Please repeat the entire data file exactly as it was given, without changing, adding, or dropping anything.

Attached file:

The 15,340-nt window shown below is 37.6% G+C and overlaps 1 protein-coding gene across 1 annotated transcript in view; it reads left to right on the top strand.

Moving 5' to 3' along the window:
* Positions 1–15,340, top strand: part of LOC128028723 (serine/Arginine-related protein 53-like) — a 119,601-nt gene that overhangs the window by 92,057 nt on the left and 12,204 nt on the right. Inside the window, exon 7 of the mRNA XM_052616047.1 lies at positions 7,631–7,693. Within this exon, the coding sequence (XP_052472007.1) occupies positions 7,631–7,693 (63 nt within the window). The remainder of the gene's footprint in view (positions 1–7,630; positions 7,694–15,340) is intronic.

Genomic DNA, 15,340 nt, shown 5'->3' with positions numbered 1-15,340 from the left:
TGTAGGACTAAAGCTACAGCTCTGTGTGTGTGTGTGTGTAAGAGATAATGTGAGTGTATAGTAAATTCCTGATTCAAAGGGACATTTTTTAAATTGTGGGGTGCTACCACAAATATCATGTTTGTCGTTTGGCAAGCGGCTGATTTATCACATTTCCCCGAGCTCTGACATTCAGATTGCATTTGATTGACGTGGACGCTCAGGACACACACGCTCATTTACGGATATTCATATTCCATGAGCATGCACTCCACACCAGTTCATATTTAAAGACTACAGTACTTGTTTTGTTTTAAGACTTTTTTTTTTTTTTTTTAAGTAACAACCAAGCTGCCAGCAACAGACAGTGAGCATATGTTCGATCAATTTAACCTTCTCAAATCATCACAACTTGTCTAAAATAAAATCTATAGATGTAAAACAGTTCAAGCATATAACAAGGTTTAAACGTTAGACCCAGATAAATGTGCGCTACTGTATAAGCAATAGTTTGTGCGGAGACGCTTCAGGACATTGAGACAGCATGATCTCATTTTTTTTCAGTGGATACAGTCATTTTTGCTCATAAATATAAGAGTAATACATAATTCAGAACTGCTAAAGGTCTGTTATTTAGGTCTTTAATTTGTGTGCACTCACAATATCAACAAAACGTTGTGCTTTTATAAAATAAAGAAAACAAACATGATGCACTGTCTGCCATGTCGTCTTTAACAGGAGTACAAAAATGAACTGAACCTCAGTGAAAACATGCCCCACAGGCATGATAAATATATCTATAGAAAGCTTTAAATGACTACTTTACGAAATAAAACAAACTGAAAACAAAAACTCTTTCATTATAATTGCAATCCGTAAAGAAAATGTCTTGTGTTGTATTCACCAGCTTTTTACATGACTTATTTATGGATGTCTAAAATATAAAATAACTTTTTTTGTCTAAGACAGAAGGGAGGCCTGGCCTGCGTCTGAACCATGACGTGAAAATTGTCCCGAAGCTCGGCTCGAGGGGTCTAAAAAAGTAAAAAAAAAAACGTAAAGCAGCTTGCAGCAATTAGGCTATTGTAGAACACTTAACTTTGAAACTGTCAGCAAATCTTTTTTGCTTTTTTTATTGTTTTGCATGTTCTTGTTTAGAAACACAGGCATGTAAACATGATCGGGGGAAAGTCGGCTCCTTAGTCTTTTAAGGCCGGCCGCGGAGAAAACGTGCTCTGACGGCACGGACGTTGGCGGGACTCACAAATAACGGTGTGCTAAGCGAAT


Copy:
The 15,340-nt window shown below is 37.6% G+C and overlaps 1 protein-coding gene across 1 annotated transcript in view; it reads left to right on the top strand.

Moving 5' to 3' along the window:
* Positions 1–15,340, top strand: part of LOC128028723 (serine/Arginine-related protein 53-like) — a 119,601-nt gene that overhangs the window by 92,057 nt on the left and 12,204 nt on the right. Inside the window, exon 7 of the mRNA XM_052616047.1 lies at positions 7,631–7,693. Within this exon, the coding sequence (XP_052472007.1) occupies positions 7,631–7,693 (63 nt within the window). The remainder of the gene's footprint in view (positions 1–7,630; positions 7,694–15,340) is intronic.

Genomic DNA, 15,340 nt, shown 5'->3' with positions numbered 1-15,340 from the left:
TGTAGGACTAAAGCTACAGCTCTGTGTGTGTGTGTGTGTAAGAGATAATGTGAGTGTATAGTAAATTCCTGATTCAAAGGGACATTTTTTAAATTGTGGGGTGCTACCACAAATATCATGTTTGTCGTTTGGCAAGCGGCTGATTTATCACATTTCCCCGAGCTCTGACATTCAGATTGCATTTGATTGACGTGGACGCTCAGGACACACACGCTCATTTACGGATATTCATATTCCATGAGCATGCACTCCACACCAGTTCATATTTAAAGACTACAGTACTTGTTTTGTTTTAAGACTTTTTTTTTTTTTTTTTAAGTAACAACCAAGCTGCCAGCAACAGACAGTGAGCATATGTTCGATCAATTTAACCTTCTCAAATCATCACAACTTGTCTAAAATAAAATCTATAGATGTAAAACAGTTCAAGCATATAACAAGGTTTAAACGTTAGACCCAGATAAATGTGCGCTACTGTATAAGCAATAGTTTGTGCGGAGACGCTTCAGGACATTGAGACAGCATGATCTCATTTTTTTTCAGTGGATACAGTCATTTTTGCTCATAAATATAAGAGTAATACATAATTCAGAACTGCTAAAGGTCTGTTATTTAGGTCTTTAATTTGTGTGCACTCACAATATCAACAAAACGTTGTGCTTTTATAAAATAAAGAAAACAAACATGATGCACTGTCTGCCATGTCGTCTTTAACAGGAGTACAAAAATGAACTGAACCTCAGTGAAAACATGCCCCACAGGCATGATAAATATATCTATAGAAAGCTTTAAATGACTACTTTACGAAATAAAACAAACTGAAAACAAAAACTCTTTCATTATAATTGCAATCCGTAAAGAAAATGTCTTGTGTTGTATTCACCAGCTTTTTACATGACTTATTTATGGATGTCTAAAATATAAAATAACTTTTTTTGTCTAAGACAGAAGGGAGGCCTGGCCTGCGTCTGAACCATGACGTGAAAATTGTCCCGAAGCTCGGCTCGAGGGGTCTAAAAAAGTAAAAAAAAAAACGTAAAGCAGCTTGCAGCAATTAGGCTATTGTAGAACACTTAACTTTGAAACTGTCAGCAAATCTTTTTTGCTTTTTTTATTGTTTTGCATGTTCTTGTTTAGAAACACAGGCATGTAAACATGATCGGGGGAAAGTCGGCTCCTTAGTCTTTTAAGGCCGGCCGCGGAGAAAACGTGCTCTGACGGCACGGACGTTGGCGGGACTCACAAATAACGGTGTGCTAAGCGAAT